Turow did something very smart. Notwithstanding the commercial and critical success of “Presumed Innocent,” he did not stop practicing law. Handling many pro bono matters, including death penalty cases, Turow performed a great public service while doubtless latching onto ideas for later novels. tourist season

Just as I finished reading “Presumed Innocent,” I came across the newly published “Tourist Season.” I knew Hiaasen’s work from The Miami Herald, where his columns roasted public officials for their idiotic and often criminal behavior. (I had a short, unspectacular career as a Herald reporter before starting law school). “Tourist Season” is a satiric, darkly comedic novel in which a deranged newspaper columnist kills tourists in bizarre ways in order to stem runaway population growth and destruction of the environment in Florida. (Actually, I doubt that Hiaasen considered the columnist deranged. More likely, heroic). bonfire

Then came “The Bonfire of the Vanities,” a social satire about ambition, greed, race, and class. It also has a delightfully flawed main character, bond trader Sherman McCoy, and several uproarious courtroom scenes. I learned from Wolfe and British author John Mortimer (“Rumpole of the Bailey”) that criminal trials can be laced with humor.

Around the same time, I read the fourth book, “The Deep Blue Good-by”, by John D. MacDonald, patron saint of Florida crime novelists. The 1964 book introduced the world to Travis McGee, the self-described “beach bum, big chopped-up, loose-jointed, pale-eyed, wire-haired, walnut-hided rebel…unregimented, unprogrammed, unimpressed.” deep blue

MacDonald’s “knight errant” is a man of honor, protector of the weak, nemesis of the corrupt. In “The Deep Blue Good-By,” McGee, a sort of unlicensed P.I. living on a houseboat, takes on the vicious Junior Allen, who abuses women and steals from them. McGee is not perfect. He can lose a fight and lose his way, though never straying far from his moral center.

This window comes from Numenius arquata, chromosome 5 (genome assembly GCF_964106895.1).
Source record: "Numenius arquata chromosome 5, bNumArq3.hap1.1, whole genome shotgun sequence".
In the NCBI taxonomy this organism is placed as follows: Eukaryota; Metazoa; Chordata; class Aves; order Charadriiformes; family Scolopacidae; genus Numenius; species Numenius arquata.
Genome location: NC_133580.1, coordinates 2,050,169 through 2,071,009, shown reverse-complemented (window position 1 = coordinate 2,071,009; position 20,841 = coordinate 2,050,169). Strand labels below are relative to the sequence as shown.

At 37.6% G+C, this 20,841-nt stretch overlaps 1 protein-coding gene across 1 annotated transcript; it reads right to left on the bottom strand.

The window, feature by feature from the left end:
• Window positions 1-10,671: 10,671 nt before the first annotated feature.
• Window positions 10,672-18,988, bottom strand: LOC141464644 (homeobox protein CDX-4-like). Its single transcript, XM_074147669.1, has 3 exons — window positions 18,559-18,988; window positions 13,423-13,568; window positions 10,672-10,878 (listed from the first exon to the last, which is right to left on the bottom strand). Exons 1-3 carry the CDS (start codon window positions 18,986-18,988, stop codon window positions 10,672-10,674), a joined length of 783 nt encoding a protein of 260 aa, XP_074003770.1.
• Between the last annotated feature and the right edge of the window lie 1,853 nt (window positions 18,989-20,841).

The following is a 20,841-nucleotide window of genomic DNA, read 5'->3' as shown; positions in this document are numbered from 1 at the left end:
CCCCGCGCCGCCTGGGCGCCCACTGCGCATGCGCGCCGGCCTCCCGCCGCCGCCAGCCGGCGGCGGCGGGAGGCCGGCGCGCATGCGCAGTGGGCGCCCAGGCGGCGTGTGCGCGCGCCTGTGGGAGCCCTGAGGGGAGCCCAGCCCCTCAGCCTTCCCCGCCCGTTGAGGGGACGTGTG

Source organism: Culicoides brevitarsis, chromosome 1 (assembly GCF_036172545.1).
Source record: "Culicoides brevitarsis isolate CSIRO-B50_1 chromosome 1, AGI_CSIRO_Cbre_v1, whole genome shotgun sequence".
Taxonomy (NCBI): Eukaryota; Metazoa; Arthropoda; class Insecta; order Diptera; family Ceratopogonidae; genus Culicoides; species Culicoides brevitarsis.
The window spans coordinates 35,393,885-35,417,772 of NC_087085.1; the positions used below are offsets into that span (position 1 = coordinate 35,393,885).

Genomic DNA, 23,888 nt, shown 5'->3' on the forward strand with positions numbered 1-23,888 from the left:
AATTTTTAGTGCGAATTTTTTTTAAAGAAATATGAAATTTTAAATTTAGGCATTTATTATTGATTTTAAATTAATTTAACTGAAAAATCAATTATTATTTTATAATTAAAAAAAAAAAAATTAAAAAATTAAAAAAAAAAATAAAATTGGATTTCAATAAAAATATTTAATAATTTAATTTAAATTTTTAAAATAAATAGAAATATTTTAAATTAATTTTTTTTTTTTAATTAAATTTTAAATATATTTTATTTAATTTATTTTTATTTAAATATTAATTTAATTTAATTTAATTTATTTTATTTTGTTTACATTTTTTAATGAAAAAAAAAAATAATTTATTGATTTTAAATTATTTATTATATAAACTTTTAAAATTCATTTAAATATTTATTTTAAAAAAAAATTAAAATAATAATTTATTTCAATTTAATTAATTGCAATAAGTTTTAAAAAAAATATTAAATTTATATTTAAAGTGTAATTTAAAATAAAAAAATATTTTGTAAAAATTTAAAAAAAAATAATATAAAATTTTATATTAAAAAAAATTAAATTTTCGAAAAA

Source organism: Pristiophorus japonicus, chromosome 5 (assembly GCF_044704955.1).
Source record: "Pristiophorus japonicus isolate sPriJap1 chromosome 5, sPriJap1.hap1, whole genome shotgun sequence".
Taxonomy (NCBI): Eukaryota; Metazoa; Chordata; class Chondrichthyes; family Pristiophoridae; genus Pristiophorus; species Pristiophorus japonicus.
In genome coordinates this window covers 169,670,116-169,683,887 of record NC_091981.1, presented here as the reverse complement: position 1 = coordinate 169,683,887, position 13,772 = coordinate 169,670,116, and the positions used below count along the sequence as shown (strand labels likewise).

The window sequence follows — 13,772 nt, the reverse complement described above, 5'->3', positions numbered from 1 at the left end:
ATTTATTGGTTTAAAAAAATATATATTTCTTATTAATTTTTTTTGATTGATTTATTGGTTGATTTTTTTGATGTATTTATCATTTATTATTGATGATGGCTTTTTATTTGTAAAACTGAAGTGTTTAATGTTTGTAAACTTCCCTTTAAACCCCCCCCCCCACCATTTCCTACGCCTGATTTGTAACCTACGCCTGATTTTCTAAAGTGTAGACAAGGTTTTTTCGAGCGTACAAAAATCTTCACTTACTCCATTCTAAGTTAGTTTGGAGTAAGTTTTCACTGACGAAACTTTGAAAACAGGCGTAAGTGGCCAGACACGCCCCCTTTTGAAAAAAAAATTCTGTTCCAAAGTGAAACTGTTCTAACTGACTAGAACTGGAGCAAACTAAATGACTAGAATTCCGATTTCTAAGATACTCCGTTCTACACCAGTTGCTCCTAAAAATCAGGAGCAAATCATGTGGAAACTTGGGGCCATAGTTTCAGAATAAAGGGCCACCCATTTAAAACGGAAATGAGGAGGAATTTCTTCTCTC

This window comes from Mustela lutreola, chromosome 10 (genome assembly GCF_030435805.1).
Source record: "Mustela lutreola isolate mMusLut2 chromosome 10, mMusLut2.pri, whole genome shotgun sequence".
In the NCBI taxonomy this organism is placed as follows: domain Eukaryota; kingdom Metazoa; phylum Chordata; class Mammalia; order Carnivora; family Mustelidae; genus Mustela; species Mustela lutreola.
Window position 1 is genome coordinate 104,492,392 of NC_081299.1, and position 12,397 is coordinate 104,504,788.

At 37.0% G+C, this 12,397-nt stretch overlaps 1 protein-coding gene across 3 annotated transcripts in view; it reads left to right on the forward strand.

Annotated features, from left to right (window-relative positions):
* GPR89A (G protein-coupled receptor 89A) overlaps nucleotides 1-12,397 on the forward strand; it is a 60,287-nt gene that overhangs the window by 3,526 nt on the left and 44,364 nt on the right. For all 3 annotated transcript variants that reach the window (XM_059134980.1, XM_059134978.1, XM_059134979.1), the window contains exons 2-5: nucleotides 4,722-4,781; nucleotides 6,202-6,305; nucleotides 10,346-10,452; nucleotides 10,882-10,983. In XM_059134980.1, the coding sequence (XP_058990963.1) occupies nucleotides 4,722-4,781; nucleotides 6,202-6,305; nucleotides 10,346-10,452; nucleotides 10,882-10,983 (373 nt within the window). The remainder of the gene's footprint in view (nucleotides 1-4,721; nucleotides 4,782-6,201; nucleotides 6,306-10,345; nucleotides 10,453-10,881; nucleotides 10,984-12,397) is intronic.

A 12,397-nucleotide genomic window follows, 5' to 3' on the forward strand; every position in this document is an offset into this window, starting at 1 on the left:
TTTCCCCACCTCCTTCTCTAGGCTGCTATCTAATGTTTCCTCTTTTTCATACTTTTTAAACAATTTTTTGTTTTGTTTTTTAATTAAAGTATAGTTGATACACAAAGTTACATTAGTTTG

My novel, “The Deep Blue Alibi,” nominated for an Edgar award, was intended as a tribute to the first of the McGee books. (I previously wrote about JDM on the 100th anniversary of his birth in “John D. MacDonald and Me”).

With those four very different novels residing somewhere in my subconscious, I sat down to write. Without knowing exactly what I was doing, I blended Turow’s courtroom acumen with Hiaasen’s irreverence, and Wolfe’s humor, and gave those qualities to a man reminiscent of MacDonald’s knight errant. The result: Former pro linebacker turned Miami lawyer Jake Lassiter, who sometimes walks so close to the ethical line, his shadow falls into no-man’s-land. to speak

In “To Speak for the Dead,” the 1990 debut novel that is still in print, Lassiter begins to believe that his surgeon client is innocent of malpractice…but guilty of murder. In addition to the usual discovery procedures, he robs a grave to get evidence. In the fourteenth of the series, “Cheater’s Game,” published this month, Lassiter tackles the true-to-life college admissions scandal where he seeks the forbidden fruit of “jury nullification.”

Lassiter’s continuing quest can be concisely stated:

True justice is nearly impossible to achieve.
But it’s damn sure worth pursuing.
And rough justice is better than none.

Then, there’s this. “If your cause is just, no case is impossible.”

I’d add that dubious means are sometimes employed to achieve justice. Or as MacDonald wrote in a later Travis McGee novel: “There are no one hundred percent heroes.”

(A version of this post appeared in Criminal Element).

Jake Lassiter: More Wit, Less Wisdom

By Paul Levine

Jake Lassiter, the linebacker-turned-lawyer of 13 novels, is known for his wry wit and a propensity for being held in contempt. I’ve just finished the first book in a series featuring Lassiter and Dr. Melissa Gold, his fiancée and physician, and I’ve discovered something odd. I’ve caught myself repeating dialogue from earlier Lassiter legal thrillers. I don’t know why. Just like Jake, I deny having “drain bamage.”

In a prior blog, “Jake Lassiter: Wry Wit and Cynical Wisdom,” I mentioned some favorite lines selected by readers on Goodreads. Here are others I’ll try to avoid repeating.

One of Lassiter’s best-known lines comes from TO SPEAK FOR THE DEAD, first of the series. There’s a sign that hangs above the bench in Miami courtrooms. “We who labor here seek only the truth.”

Lassiter says there should be a footnote: “Subject to the truth being ignored by lying witnesses, obfuscated by sleazy lawyers, excluded by inept judges, and overlooked by sleeping jurors.”

How about this for a lawyer’s confession? “I lose a lot. Or plead my client guilty. It’s a dirty little secret, but that’s the deal with criminal defense lawyers, even the big names. If anyone knew our real winning percentages, they’d jump bail and flee to Argentina.”BUM DEAL

Then, there’s this pithy assessment of defending criminal cases in Miami: “Buckle your chin strap. Law is a contact sport.” LASSITER